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digAuctioneers assisting sellers with the sale at auction of archaeological resources in the United States have to be careful.

There are a myriad of federal laws which restrict the sale, possession, transfer, ownership, mailing, receiving, destroying, hiding, exchanging, damaging, etc. certain items of national archaeological interest.

Such items are certain pottery, baskets, bottles, weapons, projectiles, rock paintings, carvings, graves and skeletal materials.

Similarly, some like items are exempt from these acts including surface arrowheads and other rocks, bottles and the like of no archeological interest as well as paleontological items (life existing in prehistoric or geologic times) including fossils of plants, animals, and other organisms.

Here are the key federal laws which regulate this type of property:

With this number of laws which address these types of items, it is imperative sellers and auctioneers review these laws as well as contact appropriate federal agencies to ensure compliance.

In some cases, these items can indeed be sold, but only with the proper permits. Selling without the proper authority can result in years of imprisonment as well as fines exceeding $250,000.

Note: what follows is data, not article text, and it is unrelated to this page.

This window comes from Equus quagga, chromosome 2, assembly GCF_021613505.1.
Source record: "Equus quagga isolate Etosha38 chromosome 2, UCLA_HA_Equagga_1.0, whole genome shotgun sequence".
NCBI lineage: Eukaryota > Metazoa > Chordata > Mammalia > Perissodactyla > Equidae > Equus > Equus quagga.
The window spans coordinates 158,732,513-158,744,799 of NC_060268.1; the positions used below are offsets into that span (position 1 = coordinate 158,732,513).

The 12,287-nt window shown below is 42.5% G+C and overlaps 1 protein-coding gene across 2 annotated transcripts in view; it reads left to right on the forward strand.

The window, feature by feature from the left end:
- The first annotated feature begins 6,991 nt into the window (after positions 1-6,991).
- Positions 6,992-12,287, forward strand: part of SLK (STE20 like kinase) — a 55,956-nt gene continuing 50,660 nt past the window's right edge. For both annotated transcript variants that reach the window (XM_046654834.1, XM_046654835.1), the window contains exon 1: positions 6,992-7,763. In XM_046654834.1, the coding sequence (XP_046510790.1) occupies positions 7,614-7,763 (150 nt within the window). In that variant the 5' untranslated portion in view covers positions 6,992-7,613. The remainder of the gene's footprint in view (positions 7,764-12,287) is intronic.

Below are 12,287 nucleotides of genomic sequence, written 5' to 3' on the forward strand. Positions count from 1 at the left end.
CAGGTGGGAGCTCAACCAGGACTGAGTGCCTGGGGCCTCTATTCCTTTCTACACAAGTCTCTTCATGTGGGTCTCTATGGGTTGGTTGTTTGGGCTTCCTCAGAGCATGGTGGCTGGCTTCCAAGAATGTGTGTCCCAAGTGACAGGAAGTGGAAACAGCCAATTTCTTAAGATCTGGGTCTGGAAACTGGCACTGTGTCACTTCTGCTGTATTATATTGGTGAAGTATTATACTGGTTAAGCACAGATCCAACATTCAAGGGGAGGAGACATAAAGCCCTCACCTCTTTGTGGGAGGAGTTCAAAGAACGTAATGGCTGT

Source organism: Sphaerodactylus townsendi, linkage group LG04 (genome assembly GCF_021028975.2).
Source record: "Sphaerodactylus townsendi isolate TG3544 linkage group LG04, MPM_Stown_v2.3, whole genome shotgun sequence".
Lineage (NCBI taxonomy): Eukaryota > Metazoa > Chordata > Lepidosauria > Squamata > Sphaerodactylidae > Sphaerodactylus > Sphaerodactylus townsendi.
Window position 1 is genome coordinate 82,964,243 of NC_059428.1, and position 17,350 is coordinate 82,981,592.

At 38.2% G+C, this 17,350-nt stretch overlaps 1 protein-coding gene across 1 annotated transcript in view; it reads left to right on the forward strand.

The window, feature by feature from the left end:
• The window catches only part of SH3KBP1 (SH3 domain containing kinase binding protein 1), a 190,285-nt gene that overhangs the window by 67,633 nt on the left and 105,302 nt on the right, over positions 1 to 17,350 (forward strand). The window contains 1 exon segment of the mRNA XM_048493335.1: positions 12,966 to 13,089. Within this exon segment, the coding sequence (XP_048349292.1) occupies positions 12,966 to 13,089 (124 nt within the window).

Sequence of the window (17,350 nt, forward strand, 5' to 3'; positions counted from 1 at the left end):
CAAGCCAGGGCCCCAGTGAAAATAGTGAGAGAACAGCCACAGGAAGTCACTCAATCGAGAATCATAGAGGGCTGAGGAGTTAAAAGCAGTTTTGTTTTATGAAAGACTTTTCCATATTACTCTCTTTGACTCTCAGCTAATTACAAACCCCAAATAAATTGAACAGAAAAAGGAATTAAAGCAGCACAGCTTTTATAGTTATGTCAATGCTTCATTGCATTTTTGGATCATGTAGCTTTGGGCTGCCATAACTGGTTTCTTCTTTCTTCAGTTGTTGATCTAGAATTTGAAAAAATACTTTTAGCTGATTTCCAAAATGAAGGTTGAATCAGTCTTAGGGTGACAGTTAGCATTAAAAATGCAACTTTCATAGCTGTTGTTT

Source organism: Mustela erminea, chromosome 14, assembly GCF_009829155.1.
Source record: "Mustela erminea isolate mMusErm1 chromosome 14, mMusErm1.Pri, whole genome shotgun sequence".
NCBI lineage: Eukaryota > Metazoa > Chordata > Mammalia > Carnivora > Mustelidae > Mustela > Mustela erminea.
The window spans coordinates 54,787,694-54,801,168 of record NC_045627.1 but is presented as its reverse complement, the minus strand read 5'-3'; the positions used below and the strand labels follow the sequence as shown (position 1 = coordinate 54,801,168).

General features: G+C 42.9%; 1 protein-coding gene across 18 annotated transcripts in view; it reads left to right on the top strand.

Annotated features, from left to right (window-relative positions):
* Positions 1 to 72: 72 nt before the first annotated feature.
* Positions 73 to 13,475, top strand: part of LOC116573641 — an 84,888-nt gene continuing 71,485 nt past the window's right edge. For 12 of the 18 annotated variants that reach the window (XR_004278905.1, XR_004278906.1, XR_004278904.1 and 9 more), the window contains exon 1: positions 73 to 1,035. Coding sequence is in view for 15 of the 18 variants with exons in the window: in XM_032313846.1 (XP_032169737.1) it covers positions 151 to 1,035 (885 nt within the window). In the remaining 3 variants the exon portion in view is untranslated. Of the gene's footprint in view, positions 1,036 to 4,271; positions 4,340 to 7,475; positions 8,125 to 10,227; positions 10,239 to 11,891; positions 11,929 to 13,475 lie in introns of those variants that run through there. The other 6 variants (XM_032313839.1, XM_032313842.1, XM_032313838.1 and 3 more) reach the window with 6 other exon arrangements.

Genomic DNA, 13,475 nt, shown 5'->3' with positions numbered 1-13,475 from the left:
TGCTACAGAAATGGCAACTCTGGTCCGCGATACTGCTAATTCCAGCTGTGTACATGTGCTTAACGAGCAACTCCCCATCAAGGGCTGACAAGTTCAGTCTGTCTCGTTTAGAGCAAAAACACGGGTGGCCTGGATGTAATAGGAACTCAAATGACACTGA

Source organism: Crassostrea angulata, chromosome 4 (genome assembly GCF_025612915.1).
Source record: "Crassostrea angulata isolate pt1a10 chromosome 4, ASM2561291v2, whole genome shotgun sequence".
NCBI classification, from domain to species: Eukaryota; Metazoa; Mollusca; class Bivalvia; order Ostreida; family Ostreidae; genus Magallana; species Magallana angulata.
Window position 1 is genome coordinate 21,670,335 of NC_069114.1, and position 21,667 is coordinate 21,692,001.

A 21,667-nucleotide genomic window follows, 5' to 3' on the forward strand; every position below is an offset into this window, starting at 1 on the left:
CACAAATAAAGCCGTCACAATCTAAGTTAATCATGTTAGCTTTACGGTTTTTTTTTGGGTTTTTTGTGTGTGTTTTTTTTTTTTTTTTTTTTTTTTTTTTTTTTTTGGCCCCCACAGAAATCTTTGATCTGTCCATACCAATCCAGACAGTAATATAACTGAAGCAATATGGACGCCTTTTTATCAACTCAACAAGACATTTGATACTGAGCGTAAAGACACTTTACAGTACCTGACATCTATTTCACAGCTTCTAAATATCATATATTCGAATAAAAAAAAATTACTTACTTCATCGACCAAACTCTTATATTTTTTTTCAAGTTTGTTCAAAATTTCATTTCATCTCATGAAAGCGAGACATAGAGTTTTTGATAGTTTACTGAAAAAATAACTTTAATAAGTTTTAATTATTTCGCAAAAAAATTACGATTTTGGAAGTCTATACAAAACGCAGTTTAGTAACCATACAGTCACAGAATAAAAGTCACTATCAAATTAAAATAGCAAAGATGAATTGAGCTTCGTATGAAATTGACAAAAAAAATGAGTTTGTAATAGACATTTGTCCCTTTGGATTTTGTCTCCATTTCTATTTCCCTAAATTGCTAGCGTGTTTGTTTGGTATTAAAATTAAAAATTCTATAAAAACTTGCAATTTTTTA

Want to secure a permit and/or secure more information? While is it often tempting to contact local or state agencies, chances are good the agency responsible is housed within the United States Department of the Interior.

Further information is provided by the United States Department of Justice (Executive Office for United States Attorneys): http://www.justice.gov/usao/briefing_room/ic/artifacts.html

Mike Brandly, Auctioneer, CAI, AARE has been an auctioneer and certified appraiser for over 30 years. His company’s auctions are located at: Mike Brandly, Auctioneer, Keller Williams Auctions and Goodwill Columbus Car Auction. His Facebook page is: www.facebook.com/mbauctioneer. He serves as Adjunct Faculty at Columbus State Community College and is Executive Director of The Ohio Auction School.